But even as Senate Republicans lobby for a repeal vote, it remains more likely that the House would move first to roll back the tax.
House GOP leaders have discussed attaching a repeal of the tax to whatever stopgap spending bill they receive from the Senate, a measure they could receive as late as Sunday. The current government funding measure expires at the end of the next day, Sept. 30.
Senate Majority Leader Harry ReidHarry ReidIf Gorsuch pick leads to 'crisis,' Dems should look in mirror first Senate confirms Mulvaney to be Trump’s budget chief Democrats declare victory after Puzder bows out MORE (D-Nev.) has already said that he would amend the funding measure to keep the government running through Nov. 15, and to strip House-passed language that would defund the healthcare law.
GOP senators are pushing for other amendment votes related to ObamaCare, but Reid, who opposed a nonbinding measure backing repeal of the medical device tax, could easily stand in the way.
Still, Sens. John BarrassoJohn BarrassoPruitt confirmation sets stage for Trump EPA assault Overnight Energy: EPA pick Pruitt set for Friday vote | Dems plan all-night protest | Trump nixes Obama coal mining rule Judge orders release of EPA nominee’s emails MORE (R-Wyo.) and John HoevenJohn HoevenGOP senators unveil bill to give Congress control of consumer bureau budget Dem senator: DeVos bigger threat to education than grizzlies Senate set for high-noon vote to confirm DeVos MORE (R-N.D.) said they expected a repeal measure to be offered as an amendment, and Hatch said that he would push to get the medical device tax in the discussions over the debt limit if opponents can’t get it repealed in the funding debate.
Sens. John McCainJohn McCainTrump names McMaster new national security adviser How does placing sanctions on Russia help America? THE MEMO: Trump's wild first month MORE (R-Ariz.) and Lindsey GrahamLindsey GrahamTrump’s feud with the press in the spotlight Senators eye new sanctions against Iran Republicans play clean up on Trump's foreign policy MORE (R-S.C.) first broached the idea of considering a repeal of the tax on Monday.
It’s easy to see why Republicans would latch on to medical device tax, given that it’s among the more unpopular parts of the Affordable Care Act among Democrats.
Opponents of the tax say it would put tens of thousands of jobs at risk, and put a crimp on a high-tech field that creates pacemakers, artificial hearts and an array of devices.
"We have a lot of very brilliant companies that are right on the cusp and that just puts them right off the cusp," Hatch said.
The Senate overwhelmingly approved a nonbinding measure – 79-20 – backing the repeal of the tax during the debate over its budget resolution this year.
Sens. Amy KlobucharAmy KlobucharDrug importation from other countries will save dollars and lives Top antitrust senators call for Sessions to scrutinize AT&T-Time Warner merger Senate advances Trump's Commerce pick MORE (D-Minn.) and Al FrankenAl FrankenPruitt confirmation sets stage for Trump EPA assault AT&T, Time Warner defend deal The Hill's 12:30 Report MORE (D-Minn.) – whose state has a healthy medical device industry – have both been out front in pushing for repeal.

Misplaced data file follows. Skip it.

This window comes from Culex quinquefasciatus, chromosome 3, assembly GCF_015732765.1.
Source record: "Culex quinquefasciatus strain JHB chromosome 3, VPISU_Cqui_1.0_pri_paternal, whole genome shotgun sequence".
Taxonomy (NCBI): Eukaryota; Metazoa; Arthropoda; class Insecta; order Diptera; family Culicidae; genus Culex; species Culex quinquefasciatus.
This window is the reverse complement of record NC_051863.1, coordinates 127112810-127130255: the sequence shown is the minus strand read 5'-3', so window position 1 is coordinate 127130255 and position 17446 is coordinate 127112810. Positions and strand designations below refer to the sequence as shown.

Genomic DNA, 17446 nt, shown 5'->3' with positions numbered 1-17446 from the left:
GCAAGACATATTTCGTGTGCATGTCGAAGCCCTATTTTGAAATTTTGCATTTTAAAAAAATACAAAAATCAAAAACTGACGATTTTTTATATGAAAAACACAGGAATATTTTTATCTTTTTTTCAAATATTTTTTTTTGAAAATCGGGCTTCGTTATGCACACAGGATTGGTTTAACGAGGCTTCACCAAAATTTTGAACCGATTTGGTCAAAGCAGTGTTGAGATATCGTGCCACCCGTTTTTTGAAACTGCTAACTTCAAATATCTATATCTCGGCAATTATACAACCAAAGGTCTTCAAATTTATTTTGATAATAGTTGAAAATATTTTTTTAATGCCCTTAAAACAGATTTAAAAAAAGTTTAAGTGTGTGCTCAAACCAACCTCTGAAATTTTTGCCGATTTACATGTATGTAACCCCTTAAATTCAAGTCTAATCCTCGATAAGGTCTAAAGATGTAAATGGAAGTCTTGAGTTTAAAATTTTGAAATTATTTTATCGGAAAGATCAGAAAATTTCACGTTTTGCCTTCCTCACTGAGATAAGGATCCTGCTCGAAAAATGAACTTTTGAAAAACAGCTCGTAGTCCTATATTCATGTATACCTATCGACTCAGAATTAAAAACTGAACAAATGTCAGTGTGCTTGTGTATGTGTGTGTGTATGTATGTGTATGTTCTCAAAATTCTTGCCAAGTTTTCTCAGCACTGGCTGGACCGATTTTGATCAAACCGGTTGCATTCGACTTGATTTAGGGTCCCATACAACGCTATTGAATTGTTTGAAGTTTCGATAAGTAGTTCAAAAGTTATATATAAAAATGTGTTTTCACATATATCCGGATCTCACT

Sen. Kay HaganKay HaganLinking repatriation to job creation Former Sen. Kay Hagan in ICU after being rushed to hospital GOP senator floats retiring over gridlock MORE (D-N.C.) recently joined legislation to roll back the tax as well, and other vulnerable Democratic senators backed the earlier budget vote.
In the House, a repeal measure sponsored by Rep. Erik Paulsen (R-Minn.) has roughly 260 co-sponsors, including some three dozen Democrats.
On Tuesday, Senate Majority Whip Dick DurbinDick Durbin McConnell: I’m very sympathetic to 'Dreamers' Senate Dems move to nix Trump's deportation order Dem senators call for independent Flynn probe MORE (D-Ill.) said he too could be open to backing a repeal measure with more teeth, as long as it didn't hurt the overall funding for the healthcare law.
“I have said from the beginning we should be open to changes in the Affordable Care Act,” said Durbin, who also voted for this year's budget amendment. “That is one I would consider – as long as the revenue is replaced, so there is no net loss in revenue.”
But both Reid and Senate Finance Chairman Max BaucusMax BaucusFive reasons why Tillerson is likely to get through Business groups express support for Branstad nomination The mysterious sealed opioid report fuels speculation MORE (D-Mont.) were among the 20 senators to oppose the budget measure. Baucus told reporters on Tuesday that it would be “unwise” to try to repeal the tax.
Supporters of the tax say they don’t believe the tax would hurt innovation in the medical device field, and that the healthcare law could eventually offset at least some of the cost of the tax.
Increasing the number of insured people in the U.S., supporters of the tax say, would also spark even more demand for medical devices.
Peter Schroeder and Erik Wasson contributed.